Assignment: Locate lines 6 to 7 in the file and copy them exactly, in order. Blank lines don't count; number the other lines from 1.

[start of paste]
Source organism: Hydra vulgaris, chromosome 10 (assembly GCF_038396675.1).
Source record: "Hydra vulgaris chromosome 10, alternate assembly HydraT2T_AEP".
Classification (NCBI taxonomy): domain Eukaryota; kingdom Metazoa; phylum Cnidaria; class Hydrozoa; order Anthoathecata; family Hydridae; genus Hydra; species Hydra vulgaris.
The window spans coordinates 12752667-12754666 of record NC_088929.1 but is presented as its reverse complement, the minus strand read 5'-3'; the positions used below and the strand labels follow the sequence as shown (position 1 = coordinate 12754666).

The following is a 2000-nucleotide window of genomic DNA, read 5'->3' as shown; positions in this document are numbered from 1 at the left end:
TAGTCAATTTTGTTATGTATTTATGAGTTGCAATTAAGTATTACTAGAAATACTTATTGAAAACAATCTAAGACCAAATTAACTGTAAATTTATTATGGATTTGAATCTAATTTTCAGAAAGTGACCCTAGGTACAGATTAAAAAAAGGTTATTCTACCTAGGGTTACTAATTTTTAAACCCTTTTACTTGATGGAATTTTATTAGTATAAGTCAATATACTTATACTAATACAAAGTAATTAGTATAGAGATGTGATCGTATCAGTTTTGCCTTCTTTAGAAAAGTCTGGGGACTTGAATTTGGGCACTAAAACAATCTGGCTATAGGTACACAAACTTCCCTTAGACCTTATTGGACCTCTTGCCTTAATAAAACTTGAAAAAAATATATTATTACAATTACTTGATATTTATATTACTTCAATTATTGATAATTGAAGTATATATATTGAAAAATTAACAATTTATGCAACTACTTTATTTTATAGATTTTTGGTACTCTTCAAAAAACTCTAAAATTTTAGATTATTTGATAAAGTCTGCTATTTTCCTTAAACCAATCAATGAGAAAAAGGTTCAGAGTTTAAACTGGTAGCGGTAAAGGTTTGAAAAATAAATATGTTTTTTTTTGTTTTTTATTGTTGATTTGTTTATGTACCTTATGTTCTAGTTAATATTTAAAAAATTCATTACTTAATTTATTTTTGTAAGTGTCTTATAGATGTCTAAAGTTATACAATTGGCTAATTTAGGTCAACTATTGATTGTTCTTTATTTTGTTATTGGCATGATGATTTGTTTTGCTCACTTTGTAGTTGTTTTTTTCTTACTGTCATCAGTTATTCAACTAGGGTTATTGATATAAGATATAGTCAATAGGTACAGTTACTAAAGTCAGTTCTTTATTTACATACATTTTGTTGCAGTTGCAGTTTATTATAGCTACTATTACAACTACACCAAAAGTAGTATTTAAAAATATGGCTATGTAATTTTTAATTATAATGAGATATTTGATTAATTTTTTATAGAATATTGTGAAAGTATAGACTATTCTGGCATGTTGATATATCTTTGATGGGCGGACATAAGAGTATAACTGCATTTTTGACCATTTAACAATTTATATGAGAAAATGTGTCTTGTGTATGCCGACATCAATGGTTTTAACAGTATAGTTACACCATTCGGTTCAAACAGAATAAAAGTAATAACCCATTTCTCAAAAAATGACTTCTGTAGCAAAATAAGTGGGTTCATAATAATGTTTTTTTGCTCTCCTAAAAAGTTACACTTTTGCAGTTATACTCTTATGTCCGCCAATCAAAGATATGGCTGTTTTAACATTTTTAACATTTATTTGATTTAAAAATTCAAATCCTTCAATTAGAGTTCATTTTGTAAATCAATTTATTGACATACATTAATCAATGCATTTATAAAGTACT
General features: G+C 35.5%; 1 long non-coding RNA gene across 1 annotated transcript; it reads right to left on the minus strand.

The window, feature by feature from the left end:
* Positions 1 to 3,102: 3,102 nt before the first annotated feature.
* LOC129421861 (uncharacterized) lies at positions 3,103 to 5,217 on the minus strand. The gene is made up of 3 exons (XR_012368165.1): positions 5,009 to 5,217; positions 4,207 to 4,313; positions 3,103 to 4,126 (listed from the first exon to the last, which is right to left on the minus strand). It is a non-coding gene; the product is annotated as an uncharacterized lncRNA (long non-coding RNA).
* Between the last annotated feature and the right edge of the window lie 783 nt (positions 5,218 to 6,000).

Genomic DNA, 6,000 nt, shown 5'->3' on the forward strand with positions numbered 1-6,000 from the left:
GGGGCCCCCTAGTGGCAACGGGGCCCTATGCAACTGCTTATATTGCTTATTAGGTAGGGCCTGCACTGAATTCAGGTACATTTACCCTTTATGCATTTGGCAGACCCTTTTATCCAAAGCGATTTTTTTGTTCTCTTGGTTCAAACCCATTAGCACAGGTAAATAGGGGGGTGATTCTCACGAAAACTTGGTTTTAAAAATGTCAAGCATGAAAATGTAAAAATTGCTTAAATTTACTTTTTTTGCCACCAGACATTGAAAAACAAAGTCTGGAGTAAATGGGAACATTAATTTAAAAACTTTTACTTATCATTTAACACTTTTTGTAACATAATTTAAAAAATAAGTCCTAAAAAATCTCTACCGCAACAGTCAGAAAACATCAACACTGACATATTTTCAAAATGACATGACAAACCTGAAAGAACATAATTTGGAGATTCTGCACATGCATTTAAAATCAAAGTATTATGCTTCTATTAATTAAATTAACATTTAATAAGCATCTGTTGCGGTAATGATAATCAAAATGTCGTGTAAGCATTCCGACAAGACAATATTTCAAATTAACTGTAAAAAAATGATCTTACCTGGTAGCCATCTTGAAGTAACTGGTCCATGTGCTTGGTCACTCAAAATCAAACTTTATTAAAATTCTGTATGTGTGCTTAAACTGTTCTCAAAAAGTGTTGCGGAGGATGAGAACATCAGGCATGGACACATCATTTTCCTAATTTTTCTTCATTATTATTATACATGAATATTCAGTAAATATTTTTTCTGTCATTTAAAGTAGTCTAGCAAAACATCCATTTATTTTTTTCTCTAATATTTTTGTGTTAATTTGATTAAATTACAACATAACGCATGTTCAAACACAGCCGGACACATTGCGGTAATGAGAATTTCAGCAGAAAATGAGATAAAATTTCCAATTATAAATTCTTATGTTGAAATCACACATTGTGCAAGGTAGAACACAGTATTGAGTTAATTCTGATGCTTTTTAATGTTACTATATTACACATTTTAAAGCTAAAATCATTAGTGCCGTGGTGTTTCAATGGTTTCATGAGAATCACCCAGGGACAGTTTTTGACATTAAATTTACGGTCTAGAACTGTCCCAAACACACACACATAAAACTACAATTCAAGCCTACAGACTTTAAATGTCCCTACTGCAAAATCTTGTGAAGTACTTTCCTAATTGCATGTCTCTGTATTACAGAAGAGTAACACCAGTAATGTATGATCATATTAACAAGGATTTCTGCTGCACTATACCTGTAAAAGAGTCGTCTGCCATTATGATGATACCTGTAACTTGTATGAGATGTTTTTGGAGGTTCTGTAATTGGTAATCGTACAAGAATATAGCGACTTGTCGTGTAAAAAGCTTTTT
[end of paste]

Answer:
TAGTCAATTTTGTTATGTATTTATGAGTTGCAATTAAGTATTACTAGAAATACTTATTGAAAACAATCTAAGACCAAATTAACTGTAAATTTATTATGGATTTGAATCTAATTTTCAGAAAGTGACCCTAGGTACAGATTAAAAAAAGGTTATTCTACCTAGGGTTACTAATTTTTAAACCCTTTTACTTGATGGAATTTTATTAGTATAAGTCAATATACTTATACTAATACAAAGTAATTAGTATAGAGATGTGATCGTATCAGTTTTGCCTTCTTTAGAAAAGTCTGGGGACTTGAATTTGGGCACTAAAACAATCTGGCTATAGGTACACAAACTTCCCTTAGACCTTATTGGACCTCTTGCCTTAATAAAACTTGAAAAAAATATATTATTACAATTACTTGATATTTATATTACTTCAATTATTGATAATTGAAGTATATATATTGAAAAATTAACAATTTATGCAACTACTTTATTTTATAGATTTTTGGTACTCTTCAAAAAACTCTAAAATTTTAGATTATTTGATAAAGTCTGCTATTTTCCTTAAACCAATCAATGAGAAAAAGGTTCAGAGTTTAAACTGGTAGCGGTAAAGGTTTGAAAAATAAATATGTTTTTTTTTGTTTTTTATTGTTGATTTGTTTATGTACCTTATGTTCTAGTTAATATTTAAAAAATTCATTACTTAATTTATTTTTGTAAGTGTCTTATAGATGTCTAAAGTTATACAATTGGCTAATTTAGGTCAACTATTGATTGTTCTTTATTTTGTTATTGGCATGATGATTTGTTTTGCTCACTTTGTAGTTGTTTTTTTCTTACTGTCATCAGTTATTCAACTAGGGTTATTGATATAAGATATAGTCAATAGGTACAGTTACTAAAGTCAGTTCTTTATTTACATACATTTTGTTGCAGTTGCAGTTTATTATAGCTACTATTACAACTACACCAAAAGTAGTATTTAAAAATATGGCTATGTAATTTTTAATTATAATGAGATATTTGATTAATTTTTTATAGAATATTGTGAAAGTATAGACTATTCTGGCATGTTGATATATCTTTGATGGGCGGACATAAGAGTATAACTGCATTTTTGACCATTTAACAATTTATATGAGAAAATGTGTCTTGTGTATGCCGACATCAATGGTTTTAACAGTATAGTTACACCATTCGGTTCAAACAGAATAAAAGTAATAACCCATTTCTCAAAAAATGACTTCTGTAGCAAAATAAGTGGGTTCATAATAATGTTTTTTTGCTCTCCTAAAAAGTTACACTTTTGCAGTTATACTCTTATGTCCGCCAATCAAAGATATGGCTGTTTTAACATTTTTAACATTTATTTGATTTAAAAATTCAAATCCTTCAATTAGAGTTCATTTTGTAAATCAATTTATTGACATACATTAATCAATGCATTTATAAAGTACT
General features: G+C 35.5%; 1 long non-coding RNA gene across 1 annotated transcript; it reads right to left on the minus strand.